Tips for Libsyn Users

Thursday, February 23rd, 2006

These instructions are now defunct. See How can I publish my feed to Libsyn? in the Feeder FAQ instead.

Here are some Feeder tips for Libsyn users (updated for Feeder 2.0 and later).

Where to Host Your Feed

As a relatively small file, there’s typically no need to host your feed on the same server as your media files and you can have more flexibility by hosting the feed on your own web server. However, if you do wish to host your feed on Libsyn, you need to be aware of the Libsyn feature to automatically move files from their high performance servers to slower archive servers after a month, which returns the space taken by the archived files to your allocation.

While this works for media files, this means the media folder is not a good place to host your feed, because the feed will also be moved to Libsyn’s archive servers after a month and uploading new versions will have no effect because Libsyn will redirect to the archive server where the old copy is kept.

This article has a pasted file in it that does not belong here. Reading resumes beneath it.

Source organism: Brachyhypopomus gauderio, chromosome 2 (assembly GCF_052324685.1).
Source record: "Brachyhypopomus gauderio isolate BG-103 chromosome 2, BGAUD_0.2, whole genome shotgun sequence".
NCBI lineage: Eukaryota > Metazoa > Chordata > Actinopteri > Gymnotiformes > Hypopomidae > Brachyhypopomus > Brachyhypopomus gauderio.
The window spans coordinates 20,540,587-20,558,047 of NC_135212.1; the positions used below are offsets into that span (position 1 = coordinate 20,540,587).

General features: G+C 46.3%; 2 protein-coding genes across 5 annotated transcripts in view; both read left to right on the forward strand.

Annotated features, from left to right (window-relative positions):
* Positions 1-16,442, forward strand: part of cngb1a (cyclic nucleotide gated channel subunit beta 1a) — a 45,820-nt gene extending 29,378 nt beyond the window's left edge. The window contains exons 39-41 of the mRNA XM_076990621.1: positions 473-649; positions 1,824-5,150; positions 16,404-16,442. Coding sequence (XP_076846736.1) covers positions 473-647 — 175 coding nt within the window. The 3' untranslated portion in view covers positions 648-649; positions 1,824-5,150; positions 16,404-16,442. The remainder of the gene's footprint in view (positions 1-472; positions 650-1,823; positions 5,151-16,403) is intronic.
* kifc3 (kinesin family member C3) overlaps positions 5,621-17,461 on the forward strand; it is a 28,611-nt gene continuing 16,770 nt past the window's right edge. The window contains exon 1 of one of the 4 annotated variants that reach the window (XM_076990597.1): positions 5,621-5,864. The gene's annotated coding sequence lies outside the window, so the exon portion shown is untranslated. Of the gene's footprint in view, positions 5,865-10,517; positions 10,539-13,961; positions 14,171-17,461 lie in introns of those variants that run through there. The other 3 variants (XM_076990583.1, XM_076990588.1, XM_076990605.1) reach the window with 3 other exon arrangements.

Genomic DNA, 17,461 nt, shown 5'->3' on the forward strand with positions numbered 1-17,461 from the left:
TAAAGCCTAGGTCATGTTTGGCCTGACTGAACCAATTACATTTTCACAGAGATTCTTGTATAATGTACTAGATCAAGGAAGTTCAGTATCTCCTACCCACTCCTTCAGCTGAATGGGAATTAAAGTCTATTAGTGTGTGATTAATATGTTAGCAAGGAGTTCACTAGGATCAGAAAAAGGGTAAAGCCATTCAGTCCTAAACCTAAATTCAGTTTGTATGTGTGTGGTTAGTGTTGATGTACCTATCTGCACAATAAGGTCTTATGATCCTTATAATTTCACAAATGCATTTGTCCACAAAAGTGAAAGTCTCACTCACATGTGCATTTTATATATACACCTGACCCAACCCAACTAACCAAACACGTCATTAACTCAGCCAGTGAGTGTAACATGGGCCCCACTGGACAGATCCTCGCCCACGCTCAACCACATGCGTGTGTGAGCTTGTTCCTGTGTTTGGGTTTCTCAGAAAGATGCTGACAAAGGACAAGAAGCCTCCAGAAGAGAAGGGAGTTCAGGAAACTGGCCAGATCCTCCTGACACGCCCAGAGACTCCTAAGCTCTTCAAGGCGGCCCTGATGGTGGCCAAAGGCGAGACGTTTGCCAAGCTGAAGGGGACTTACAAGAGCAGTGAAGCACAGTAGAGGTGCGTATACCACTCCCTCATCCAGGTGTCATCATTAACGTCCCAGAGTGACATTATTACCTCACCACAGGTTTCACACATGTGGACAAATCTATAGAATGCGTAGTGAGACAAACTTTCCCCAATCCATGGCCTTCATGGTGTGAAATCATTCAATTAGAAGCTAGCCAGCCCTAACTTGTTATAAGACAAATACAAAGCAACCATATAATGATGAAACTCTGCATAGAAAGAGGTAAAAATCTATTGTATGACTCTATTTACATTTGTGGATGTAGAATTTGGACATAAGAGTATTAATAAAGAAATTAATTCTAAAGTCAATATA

Instead you should upload your feed to the _static folder to prevent it from being archived. The URL for your feed will be

How to Set Up Publishing

Feeder can be set up to publish different kinds of files to different locations, here is how to set Feeder to publish your feed to the _static folder and your podcast’s media files to the media folder.

These instructions can be used to set up any kind of publishing where different kinds of files exist on different servers.

Step 1 – Create the Libsyn Media Server

The first step is to create the Libsyn FTP servers. You need two separate servers because the web URLs for the media and static folders are different.

  • First, open the Servers window by choosing Window > Servers from the menu.
  • Click the + button and choose New FTP Server from the menu.
  • Enter the following details to create the Libsyn Media server for your media files:

    Name: Libsyn Media
    FTP Address:
    User Name: your username
    Password: your password
    Site Folder: leave blank
    Protocol: Standard FTP

Step 2 – Create the Libsyn Static Server

Next you can create a duplicate of the Libsyn Media server to use as the static server:

  • With the Libsyn Media server selected, choose File > Duplicate from the menu.
  • Change the details as follows:

    Name: Libsyn Static
    Site Folder: _static

You can now close the Servers window.

Step 3 – Set the Feed to Use the Servers